So yes, VAS has a very bright future in Africa. According to the June 2012 Wireless Intelligence report, “Global Cellular Market Trends and Insight,” Africa has an almost 17% annual mobile connection growth rate, which is the world’s fastest growing, and 3G accounts for more than 10% of all connections in Africa. This shows the great potential for all kinds of value-added services.

And right now, Dialogic customers offer a wide range of VAS that are applicable to and being sold in Africa today, ranging from text messaging (including voice SMS), mobile payments (including exchanging pre-paid from one phone to another phone), IVRs and roaming solutions. Please see the Dialogic Solution Showcase on our website for examples of deployed services. We will see more VAS going forward, and we should get a glimpse of some of these new services at Connecting West Africa in June.

So, back to the reason behind the original question I was asked. What a value-added service is will change as networks change and as subscriber demand changes. However, the key principles of value-added services will remain, which is why VAS will always be a key ingredient to a service provider offering even as the networks change:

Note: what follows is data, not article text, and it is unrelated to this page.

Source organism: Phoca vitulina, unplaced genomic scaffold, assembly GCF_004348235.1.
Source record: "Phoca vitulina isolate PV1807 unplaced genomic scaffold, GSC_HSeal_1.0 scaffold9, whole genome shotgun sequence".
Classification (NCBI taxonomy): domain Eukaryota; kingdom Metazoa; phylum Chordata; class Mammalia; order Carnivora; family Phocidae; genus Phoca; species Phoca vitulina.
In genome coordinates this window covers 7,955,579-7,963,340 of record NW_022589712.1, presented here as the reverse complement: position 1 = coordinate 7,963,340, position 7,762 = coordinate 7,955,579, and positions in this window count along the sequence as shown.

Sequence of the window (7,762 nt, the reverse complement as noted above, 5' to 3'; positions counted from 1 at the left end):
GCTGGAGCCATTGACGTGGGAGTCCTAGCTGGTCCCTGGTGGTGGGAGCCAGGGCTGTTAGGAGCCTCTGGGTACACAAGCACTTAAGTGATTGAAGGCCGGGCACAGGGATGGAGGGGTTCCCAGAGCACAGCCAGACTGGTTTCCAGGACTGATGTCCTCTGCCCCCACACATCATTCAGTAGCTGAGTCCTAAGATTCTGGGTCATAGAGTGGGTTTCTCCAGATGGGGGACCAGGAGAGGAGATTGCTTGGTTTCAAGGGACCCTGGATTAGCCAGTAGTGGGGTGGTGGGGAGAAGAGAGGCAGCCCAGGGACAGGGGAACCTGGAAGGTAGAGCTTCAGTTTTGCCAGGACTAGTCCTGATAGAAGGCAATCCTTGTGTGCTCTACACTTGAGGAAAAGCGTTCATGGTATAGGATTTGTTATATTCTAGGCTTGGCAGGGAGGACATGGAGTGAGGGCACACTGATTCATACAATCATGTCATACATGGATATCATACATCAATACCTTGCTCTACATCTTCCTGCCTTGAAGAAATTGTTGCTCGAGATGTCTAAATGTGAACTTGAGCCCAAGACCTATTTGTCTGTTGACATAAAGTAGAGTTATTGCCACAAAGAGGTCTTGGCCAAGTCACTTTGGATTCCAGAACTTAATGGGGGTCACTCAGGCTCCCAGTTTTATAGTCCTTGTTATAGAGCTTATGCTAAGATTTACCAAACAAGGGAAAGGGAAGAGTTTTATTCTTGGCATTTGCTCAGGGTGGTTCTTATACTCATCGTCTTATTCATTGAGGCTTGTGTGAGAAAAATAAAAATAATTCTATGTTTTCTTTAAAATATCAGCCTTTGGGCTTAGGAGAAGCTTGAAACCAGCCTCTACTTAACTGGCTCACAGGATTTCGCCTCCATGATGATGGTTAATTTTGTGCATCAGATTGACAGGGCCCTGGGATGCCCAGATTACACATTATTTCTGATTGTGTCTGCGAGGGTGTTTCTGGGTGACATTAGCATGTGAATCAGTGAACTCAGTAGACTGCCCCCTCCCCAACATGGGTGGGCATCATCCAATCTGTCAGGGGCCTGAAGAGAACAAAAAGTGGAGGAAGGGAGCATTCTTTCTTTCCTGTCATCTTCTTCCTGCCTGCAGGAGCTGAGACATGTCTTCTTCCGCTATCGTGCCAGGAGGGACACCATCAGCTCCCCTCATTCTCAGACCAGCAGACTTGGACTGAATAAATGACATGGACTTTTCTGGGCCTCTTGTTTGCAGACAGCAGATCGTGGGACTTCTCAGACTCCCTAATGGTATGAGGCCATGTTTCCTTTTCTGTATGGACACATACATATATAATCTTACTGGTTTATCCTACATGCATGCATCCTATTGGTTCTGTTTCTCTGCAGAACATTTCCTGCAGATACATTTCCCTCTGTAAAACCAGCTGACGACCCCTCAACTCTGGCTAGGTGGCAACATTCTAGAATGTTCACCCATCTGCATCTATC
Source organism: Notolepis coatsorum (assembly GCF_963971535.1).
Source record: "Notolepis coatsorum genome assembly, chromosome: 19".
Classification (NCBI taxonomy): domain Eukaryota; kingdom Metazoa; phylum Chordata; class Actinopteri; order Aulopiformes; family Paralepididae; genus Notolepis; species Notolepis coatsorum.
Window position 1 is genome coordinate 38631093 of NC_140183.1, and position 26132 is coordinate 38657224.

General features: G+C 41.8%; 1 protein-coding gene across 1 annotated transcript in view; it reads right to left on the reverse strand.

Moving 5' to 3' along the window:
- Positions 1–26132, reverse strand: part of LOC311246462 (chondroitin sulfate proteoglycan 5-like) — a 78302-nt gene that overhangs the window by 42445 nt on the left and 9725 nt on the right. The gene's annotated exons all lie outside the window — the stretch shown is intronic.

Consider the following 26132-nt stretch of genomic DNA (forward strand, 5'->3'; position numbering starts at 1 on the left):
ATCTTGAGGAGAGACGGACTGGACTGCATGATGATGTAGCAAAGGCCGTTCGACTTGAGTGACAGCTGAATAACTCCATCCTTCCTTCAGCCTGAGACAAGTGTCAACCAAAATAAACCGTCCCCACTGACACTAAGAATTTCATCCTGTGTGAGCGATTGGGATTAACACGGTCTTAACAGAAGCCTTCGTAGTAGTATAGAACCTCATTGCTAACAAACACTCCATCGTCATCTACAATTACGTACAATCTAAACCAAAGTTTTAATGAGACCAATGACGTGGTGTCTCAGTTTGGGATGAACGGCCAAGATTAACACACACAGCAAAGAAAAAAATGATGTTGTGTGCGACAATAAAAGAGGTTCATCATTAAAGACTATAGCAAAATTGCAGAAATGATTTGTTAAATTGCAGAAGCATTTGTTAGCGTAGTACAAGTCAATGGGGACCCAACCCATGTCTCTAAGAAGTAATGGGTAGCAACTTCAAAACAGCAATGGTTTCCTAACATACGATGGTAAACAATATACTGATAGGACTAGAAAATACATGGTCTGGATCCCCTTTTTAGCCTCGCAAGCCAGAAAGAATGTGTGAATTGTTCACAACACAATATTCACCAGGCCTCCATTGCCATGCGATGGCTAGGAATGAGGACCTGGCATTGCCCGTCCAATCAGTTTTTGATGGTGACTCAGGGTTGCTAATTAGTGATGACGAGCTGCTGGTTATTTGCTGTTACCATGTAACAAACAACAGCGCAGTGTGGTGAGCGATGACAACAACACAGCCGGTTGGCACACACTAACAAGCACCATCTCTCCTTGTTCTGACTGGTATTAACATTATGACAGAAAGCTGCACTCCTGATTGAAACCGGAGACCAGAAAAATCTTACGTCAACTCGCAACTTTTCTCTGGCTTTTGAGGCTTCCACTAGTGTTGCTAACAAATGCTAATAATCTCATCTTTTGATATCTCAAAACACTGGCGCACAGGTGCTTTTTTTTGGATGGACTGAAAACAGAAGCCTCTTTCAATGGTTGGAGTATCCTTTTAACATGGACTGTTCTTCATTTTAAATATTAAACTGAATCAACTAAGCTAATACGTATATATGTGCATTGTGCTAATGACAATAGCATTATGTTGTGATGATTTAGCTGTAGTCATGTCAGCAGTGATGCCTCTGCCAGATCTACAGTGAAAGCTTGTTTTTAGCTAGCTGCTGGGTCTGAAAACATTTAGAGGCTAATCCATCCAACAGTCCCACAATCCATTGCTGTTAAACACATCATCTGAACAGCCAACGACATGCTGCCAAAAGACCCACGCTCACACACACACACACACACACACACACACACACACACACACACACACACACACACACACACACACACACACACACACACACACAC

• Use VAS as alternative to voice communication mechanisms, such as texting. As smartphones and mobile broadband enter the market, this will likely morph to include other communication mechanisms, such as those provided by instant messaging or Facebook.
  • Use VAS as a personalization vehicle, such as with color ring back tones or social networking interaction.
  • Use VAS as entertainment, such as with televoting for TV shows or playing games. Again as mobile broadband enters the market, we will see people using their phones to watch TV or videos on YouTube as an example.
  • Use VAS as a way to improve your productivity, such as with location-based services or IVRs.
  • Use VAS for mobile commerce, such as with payments or mobile banking. As mobile broadband becomes more prevalent, and people start using their smartphones as an on-ramp to the internet, you will likely also see more mobile advertising (think about going to the internet today and how common it is to see advertisements). 

Find out more; meet Dialogic at Connecting West Africa, visit Stand 15. Visit the website: www.comworldseries.com/westafrica

4 Jun 2013

Jim Machi, Dialogic on Mobile Congestion, Radio Blogging and Podcasting

Dialogic is exhibiting at Connecting West Africa, taking place at the Radisson Blu Hotel in Dakar, Senegal on Tuesday the 11th of June.

Jim Machi is the Vice President of Product Management at Dialogic. Today he shares his views on Mobile Congestion, Radio Blogging and Podcasting.